Thanks to the highly successful drive—which netted 30 pairs of cross-country skis, 55 pairs of ski boots, 22 pairs of ski poles, 21 pairs of ice skates, and 2 pairs of snowshoes, plus assorted other pieces of equipment—Mascoma students will have a fun . . . and active . . . winter this year.


A Match Made at DHMC

Many couples promise to care for each other in sickness and in health. But Peter Pardoe wanted to do more than just care for his sick wife, Jody—he wanted to donate one of his kidneys to bring her back to good health.

Devotion alone does not ensure a good match, however: the Pardoes' blood types were incompatible. Fortunately, another couple in the same straits were compatible with the Pardoes and willing to participate in a complex and rare four-way surgical swap, or paired exchange. On September 12, 2006, DHMC's first-ever paired kidney exchange took place, with each husband donating a kidney to the other's wife. For all involved, the surgery was a success.

Transplants from living donors do better than organs from someone who has died, according to Dr. David Axelrod, who led the surgical team. Over 89,000 U.S. patients are currently waiting for an organ transplant and nearly 4,000 new patients are added to the waiting list each month.


Hot Stuff: When the President's Cancer Panel visited Kentucky, DMS's Dr. James Sargent was invited to present his research on movie smoking's effects on children. A local paper called it "one of the most interesting presentations."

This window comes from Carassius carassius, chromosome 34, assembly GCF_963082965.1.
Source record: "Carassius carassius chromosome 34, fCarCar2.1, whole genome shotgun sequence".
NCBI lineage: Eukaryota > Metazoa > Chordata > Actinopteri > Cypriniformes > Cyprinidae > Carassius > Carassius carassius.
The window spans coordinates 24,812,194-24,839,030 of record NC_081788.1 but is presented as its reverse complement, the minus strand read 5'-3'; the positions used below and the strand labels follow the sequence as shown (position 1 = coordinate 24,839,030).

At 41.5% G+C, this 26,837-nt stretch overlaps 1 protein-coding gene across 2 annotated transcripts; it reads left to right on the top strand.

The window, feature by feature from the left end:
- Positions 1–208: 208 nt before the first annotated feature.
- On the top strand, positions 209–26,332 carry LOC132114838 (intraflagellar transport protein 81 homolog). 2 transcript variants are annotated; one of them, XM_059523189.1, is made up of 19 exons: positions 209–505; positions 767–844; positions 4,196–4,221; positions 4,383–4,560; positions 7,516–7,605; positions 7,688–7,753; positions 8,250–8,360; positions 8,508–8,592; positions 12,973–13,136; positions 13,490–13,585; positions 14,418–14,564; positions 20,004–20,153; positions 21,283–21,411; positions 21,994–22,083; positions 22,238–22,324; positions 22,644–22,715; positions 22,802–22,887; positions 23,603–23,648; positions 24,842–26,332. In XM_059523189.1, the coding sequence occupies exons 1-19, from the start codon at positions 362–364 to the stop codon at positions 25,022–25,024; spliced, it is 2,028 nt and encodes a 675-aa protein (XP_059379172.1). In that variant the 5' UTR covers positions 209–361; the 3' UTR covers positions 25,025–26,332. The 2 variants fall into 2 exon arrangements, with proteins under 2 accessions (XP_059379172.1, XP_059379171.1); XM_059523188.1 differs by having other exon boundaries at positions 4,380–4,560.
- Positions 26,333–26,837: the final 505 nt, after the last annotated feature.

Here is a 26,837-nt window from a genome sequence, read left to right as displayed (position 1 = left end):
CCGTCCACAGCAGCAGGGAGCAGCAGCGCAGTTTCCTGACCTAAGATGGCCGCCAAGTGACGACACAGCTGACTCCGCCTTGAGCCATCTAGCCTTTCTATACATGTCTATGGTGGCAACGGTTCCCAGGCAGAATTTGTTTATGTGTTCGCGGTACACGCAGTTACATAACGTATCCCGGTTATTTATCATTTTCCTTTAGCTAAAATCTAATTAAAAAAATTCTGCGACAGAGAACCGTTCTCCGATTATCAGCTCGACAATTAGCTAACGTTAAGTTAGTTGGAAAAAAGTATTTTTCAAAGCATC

On The Map: For the first time ever, the United Health Foundation's national "healthiest states" ranking took account of data about the cost versus the quality of care—by drawing on the Dartmouth Atlas of Health Care.

Power Up: New Hampshire magazine put Frank McDougall, vice president of government relations at DHMC, on its 2006 "It List" of Granite State movers and shakers, saying he "knows the corridors of power" and is "always straddling party lines."

A Shot in the Dark: New Hampshire became the first state in the nation to offer the new cervical cancer vaccine to girls as part of its standard vaccination program. Dartmouth's chair of pediatrics, Dr. John Modlin, was among those who lobbied for the action.

Top Talent: Dr. James Bernat, a DMS neurologist, was one of 16 speakers from around the world invited by the Vatican's Pontifical Academy of Sciences to give a paper at a meeting called "The Signs of Death."

Care Tactics: The American Journal of Nursing presented its 2006 AJN-Beatrice Renfield "Caring for the Caregiver" Award to Samuel and Annette Levine of Hanover, N.H., in recognition of their longtime financial support for nursing at DHMC.